Tax reform is coming. President Trump is finally fulfilling his campaign promise to lower taxes. Conservative pundit Rush Limbaugh fears that the president’s efforts will be blocked by Democrats. It’s a valid worry. The left has already started attacking the new plan.
“And I’m gonna tell you right off the bat I have watched some cable news last night and today ’cause I broke my promise to myself. I wanted to see what was said about it, and it is incredible. And I want to tell you that if you’re watching any of the three networks or CNN or MSNBC, do not believe what you’re hearing,” Limbaugh cried.
Liberals are making their usual complaints. Blah, blah, blah, tax cuts for the rich; blah, blah, blah trickle-down economics. The problem with their complaints? They’re utterly baseless.
“It is not trickle-down. It doesn’t even come close to trickle-down. It does not benefit the rich. It does not punish the middle class or the poor. It doesn’t do any of the things the Democrats and the media are saying about it. They are attacking this plan like they’ve been attacking every tax cut since Reagan’s,” Limbaugh said on his radio show.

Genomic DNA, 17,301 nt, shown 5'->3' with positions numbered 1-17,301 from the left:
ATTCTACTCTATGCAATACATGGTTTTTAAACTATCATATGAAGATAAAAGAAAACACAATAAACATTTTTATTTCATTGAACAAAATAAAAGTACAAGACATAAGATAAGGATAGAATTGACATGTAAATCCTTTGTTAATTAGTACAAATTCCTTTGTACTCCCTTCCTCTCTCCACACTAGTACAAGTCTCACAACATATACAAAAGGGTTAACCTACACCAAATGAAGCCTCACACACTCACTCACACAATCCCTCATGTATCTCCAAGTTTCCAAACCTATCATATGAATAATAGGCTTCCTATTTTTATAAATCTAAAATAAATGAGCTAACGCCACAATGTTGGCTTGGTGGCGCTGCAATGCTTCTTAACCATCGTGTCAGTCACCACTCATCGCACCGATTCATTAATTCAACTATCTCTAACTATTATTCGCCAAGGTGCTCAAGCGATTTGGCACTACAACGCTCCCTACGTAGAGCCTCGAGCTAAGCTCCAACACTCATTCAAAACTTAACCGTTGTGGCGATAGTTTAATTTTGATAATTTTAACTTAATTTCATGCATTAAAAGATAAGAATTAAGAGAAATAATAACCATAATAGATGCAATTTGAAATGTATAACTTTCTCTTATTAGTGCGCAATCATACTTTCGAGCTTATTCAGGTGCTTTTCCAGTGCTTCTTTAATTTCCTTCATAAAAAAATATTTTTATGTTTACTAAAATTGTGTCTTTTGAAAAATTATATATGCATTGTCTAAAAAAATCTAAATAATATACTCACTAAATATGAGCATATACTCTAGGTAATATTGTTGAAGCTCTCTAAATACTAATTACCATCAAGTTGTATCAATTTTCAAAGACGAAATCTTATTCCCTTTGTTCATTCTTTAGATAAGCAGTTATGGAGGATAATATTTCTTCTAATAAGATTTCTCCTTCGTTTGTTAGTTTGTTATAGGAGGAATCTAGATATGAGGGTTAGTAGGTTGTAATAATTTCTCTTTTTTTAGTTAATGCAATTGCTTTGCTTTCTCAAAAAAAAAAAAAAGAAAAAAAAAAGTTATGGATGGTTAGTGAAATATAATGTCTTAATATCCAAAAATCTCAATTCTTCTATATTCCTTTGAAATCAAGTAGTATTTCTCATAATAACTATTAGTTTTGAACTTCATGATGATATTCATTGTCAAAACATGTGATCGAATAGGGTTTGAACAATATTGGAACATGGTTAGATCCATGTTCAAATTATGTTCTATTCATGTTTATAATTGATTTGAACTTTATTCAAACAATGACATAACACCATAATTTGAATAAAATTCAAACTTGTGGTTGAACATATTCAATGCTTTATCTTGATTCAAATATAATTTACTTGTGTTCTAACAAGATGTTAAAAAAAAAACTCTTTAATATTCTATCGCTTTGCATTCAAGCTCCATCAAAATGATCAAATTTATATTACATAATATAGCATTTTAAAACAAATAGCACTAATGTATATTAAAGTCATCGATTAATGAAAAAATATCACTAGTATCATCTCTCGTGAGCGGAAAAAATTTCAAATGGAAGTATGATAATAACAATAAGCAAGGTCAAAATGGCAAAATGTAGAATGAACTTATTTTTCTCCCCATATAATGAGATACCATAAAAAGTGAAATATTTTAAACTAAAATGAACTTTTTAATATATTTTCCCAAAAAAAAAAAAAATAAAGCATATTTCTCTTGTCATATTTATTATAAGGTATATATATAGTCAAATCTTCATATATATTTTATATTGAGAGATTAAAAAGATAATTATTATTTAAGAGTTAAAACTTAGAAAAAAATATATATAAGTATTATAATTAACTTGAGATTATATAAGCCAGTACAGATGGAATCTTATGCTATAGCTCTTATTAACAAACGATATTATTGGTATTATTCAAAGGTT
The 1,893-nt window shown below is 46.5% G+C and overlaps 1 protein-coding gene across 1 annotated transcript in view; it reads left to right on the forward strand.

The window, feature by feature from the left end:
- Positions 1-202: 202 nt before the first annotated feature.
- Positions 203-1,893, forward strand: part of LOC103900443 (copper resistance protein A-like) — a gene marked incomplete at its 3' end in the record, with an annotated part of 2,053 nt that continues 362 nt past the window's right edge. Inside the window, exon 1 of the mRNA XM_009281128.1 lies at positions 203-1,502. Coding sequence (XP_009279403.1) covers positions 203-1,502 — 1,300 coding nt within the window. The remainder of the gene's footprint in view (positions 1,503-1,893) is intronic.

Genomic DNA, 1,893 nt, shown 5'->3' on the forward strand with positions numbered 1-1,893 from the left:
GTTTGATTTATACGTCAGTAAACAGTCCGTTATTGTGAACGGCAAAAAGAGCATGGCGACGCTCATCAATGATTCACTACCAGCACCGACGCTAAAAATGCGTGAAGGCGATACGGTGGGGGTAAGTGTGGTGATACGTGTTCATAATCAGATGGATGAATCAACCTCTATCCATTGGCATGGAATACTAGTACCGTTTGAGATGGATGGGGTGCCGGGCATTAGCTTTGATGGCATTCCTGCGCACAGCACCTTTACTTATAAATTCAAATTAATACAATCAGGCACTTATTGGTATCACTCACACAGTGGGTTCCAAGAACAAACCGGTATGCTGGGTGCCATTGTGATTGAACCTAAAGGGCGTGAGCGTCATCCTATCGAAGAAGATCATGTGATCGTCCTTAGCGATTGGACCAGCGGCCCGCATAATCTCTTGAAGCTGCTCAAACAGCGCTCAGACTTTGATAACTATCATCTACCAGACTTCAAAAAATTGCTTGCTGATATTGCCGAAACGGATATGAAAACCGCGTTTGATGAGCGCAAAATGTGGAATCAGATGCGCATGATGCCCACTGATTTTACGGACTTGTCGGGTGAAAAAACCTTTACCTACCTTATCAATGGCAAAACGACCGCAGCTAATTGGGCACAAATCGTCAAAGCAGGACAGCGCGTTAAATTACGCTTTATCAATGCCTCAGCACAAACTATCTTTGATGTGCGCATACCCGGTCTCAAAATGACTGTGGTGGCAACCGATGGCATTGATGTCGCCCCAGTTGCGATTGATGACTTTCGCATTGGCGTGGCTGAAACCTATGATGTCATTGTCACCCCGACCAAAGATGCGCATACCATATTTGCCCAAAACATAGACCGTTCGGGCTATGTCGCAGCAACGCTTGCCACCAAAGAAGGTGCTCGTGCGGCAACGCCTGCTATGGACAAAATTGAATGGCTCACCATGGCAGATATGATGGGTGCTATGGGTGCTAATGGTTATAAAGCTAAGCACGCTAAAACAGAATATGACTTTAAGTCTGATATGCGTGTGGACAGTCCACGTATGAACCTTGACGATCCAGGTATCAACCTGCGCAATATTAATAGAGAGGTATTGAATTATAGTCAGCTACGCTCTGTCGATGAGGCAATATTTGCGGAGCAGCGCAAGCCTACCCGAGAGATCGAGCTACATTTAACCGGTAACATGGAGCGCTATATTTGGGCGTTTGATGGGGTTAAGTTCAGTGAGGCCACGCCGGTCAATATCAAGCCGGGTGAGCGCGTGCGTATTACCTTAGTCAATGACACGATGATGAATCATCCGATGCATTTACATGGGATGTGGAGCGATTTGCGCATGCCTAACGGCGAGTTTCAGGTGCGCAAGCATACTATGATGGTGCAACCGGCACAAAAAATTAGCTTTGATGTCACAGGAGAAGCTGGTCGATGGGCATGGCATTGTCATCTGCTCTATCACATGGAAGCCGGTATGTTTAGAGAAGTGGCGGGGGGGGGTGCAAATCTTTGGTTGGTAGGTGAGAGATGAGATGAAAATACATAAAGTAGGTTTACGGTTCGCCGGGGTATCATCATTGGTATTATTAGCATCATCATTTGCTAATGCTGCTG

Trump’s tax plan might not pass, and it’s probably going to be altered even if it does, but if the plan were to be enacted as is, none of the left’s fears would come pass. Paying taxes would become a breeze for most people, as Trump wants to greatly simplify the process. Instead of complicated tax brackets, there would be only 3. The tax cuts would benefit Americans at large rather than the one percent.
“The government always grows. The government will never, ever do with less. And, of course, the government isn’t doing with less. And it’s not your fault. You’re not running things. You don’t set policy. There are 535 people who do that… and they all pretty much talk the same way. And none of it ever ends up really happening the way they say,” cautioned Limbaugh.
The new tax plan is far from perfect. The rich are still taxed at an exorbitant rate, while most Americans will still find themselves exempt from the necessity of paying federal taxes. Around 50 percent of Americans don’t make enough money to pay federal income taxes, and that’s going to stay about the same.